However, the best method for an efficient lockout tagout program is to have locks that only have one key. That negates the possibility of a misunderstanding, or management getting restless. If someone calls in sick and can’t come into work the next day to release their lock, at least the machine is still isolated.

In that case, the supervisor needs to talk with that employee to ascertain exactly why the lock is there, and what work still needs to be done. Then, if work needs to continue the supervisor can cut off that lock and replace it with a lock of a different maintenance person. They can apply their personal lock, with their personal key, with their personal tag. From there that authorized person is now in charge of the lockout tagout. Locks can easily be replaced, lives can’t.

lockout tagout best practices


The fear of steep OSHA penalties is usually enough to keep companies in line with safety procedures, but the risks to employees are what need to be thought of most.

When it comes to fines, the maximum amount can shift from year to year. Not only is the maximum number rising, but the actual totals of penalties continue to rise year after year. OSHA has no sympathy, and a single violation will not cause them to stop looking for others. Fines and penalties can stack for violations of several distinct sections of 1910.147. If the offender is lucky, OSHA will group different parts or paragraphs together into one fine.

But more often than not, each separate item will carry its own fine. If a citation alleges multiple violations of lockout tagout standards, it can address non-compliance with the written lockout tagout program, training, equipment, specific procedures, and anything else the inspector sees.


Using the lockout tagout standards, it’s possible to determine all of the proper lockout tagout kits, locks, and devices and how they need to be applied. These standards specify what these devices should look like and how they should perform. Things covered include how durable the devices must be, the standard colors that are acceptable, the shape, the size, the print, and the format. Both the locks and the tags cannot be made so that they are easily tampered with, removed, or destroyed.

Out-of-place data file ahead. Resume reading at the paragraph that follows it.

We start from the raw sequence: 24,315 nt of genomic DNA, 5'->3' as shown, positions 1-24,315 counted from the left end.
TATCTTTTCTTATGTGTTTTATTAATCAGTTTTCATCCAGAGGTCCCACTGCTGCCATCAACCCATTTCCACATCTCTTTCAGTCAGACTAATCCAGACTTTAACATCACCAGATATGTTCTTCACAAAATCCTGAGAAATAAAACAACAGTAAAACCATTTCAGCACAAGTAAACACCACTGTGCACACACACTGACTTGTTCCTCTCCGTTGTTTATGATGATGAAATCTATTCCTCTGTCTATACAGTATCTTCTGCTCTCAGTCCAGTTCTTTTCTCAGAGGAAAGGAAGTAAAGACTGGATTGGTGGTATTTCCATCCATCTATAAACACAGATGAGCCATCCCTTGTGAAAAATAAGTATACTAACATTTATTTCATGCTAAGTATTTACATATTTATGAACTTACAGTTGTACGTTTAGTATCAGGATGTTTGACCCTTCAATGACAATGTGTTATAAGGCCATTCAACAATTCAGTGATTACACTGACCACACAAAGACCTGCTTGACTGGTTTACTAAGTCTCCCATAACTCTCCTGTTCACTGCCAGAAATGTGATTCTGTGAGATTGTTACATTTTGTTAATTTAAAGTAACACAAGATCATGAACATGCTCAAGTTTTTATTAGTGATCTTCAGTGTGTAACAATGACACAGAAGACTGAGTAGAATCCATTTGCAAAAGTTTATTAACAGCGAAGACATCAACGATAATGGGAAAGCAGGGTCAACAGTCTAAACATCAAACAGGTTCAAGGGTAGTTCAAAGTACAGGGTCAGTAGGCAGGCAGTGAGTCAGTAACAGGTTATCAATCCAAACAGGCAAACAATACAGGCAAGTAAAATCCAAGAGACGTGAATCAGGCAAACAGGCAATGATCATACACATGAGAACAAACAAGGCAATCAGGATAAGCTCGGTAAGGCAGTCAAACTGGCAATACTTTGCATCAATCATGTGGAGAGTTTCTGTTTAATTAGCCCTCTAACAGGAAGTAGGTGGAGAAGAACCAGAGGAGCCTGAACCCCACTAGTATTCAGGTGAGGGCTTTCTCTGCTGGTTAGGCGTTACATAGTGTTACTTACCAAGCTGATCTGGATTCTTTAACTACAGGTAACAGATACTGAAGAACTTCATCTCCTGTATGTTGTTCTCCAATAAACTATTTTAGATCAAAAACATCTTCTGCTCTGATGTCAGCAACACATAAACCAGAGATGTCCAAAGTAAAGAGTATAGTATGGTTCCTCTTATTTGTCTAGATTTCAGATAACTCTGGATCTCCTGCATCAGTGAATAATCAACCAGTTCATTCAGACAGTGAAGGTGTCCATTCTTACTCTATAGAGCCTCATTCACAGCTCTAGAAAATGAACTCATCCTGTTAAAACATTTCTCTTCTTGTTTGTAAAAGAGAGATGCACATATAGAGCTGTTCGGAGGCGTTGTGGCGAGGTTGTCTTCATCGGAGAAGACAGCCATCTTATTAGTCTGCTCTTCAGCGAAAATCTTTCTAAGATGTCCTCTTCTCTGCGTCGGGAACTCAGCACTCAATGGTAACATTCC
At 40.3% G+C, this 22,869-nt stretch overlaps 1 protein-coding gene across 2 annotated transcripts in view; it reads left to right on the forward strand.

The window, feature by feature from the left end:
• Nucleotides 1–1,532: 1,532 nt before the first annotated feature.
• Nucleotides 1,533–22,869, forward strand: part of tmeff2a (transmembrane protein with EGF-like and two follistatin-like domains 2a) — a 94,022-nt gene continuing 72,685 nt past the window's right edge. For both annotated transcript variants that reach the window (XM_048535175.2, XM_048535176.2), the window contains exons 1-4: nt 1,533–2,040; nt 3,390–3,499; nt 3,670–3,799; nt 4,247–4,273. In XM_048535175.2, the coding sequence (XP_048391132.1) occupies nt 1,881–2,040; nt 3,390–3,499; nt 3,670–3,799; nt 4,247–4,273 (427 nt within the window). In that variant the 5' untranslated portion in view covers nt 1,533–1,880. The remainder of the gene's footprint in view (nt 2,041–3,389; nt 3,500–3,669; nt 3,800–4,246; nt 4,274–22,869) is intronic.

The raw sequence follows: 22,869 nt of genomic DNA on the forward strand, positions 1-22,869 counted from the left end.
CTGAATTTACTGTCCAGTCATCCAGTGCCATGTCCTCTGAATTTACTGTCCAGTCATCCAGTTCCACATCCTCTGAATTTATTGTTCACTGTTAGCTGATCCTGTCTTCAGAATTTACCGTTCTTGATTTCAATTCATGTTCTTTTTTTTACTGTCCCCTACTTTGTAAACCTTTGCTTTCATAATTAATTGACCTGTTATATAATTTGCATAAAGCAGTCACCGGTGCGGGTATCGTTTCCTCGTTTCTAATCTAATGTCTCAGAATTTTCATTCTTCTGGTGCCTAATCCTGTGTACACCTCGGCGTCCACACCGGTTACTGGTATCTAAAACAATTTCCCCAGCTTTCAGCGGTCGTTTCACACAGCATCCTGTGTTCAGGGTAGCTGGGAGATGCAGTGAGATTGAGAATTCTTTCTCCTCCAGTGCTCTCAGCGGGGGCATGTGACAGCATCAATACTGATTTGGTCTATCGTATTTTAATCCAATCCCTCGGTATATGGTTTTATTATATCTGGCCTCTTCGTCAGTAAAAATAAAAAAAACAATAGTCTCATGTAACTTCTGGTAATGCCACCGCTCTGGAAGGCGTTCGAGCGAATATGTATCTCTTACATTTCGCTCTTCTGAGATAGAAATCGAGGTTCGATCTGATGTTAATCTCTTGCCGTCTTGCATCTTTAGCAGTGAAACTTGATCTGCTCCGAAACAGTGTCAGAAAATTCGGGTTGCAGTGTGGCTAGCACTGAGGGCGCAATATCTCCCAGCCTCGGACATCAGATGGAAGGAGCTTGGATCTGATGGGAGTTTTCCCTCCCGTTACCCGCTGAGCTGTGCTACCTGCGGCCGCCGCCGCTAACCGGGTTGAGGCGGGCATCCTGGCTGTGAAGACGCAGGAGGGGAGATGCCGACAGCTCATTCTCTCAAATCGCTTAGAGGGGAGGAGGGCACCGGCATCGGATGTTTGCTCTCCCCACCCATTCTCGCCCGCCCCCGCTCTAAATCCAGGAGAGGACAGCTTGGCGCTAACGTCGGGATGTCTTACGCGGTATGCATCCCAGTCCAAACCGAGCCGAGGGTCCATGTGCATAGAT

The tag needs to be able to clearly identify who applied it. The lockout tagout tags need to be simple, and straightforward. They need to convey caution and warning while displaying clear information.

If you want to know where to access the 1910.147 standards, the OSHA website is a helpful resource. In addition to safety regulations, the association posts interpretations of its rules to aid companies in staying safe and directives by the agency to keep industries up to date.

The government also provides a free template for a new lockout tagout program. While general, it has all the basic information and all that is required is to customize it to fit your exact machinery. You can also find a sample program in Appendix A of 1910.147 entitled, “Typical minimal lockout procedures.” provides more specific information about the world of lockout tagout and does deep dive into the subject to help keep everyone safe. Content like lockout tagout training and examples of situations in the field are there as well as downloadable literature. OSHA’s website is a great resource for any lockout tagout program. Your state likely also has free resources and templates for model LOTO programs through consultation programs.


The material provided in this article is for general information purposes only. It is not intended to replace professional/legal advice or substitute government regulations, industry standards, or other requirements specific to any business/activity. While we made sure to provide accurate and reliable information, we make no representation that the details or sources are up-to-date, complete or remain available. Readers should consult with an industrial safety expert, qualified professional, or attorney for any specific concerns and questions.


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Author: Rick Kaletsky

Richard Kaletsky has been a Safety Consultant since 1992 and specializes in hazard recognition and abatement, site inspection, accident investigation, and citation resolution. He is also a renown teacher instructor and expert witness for people, companies, and attorneys all across the country.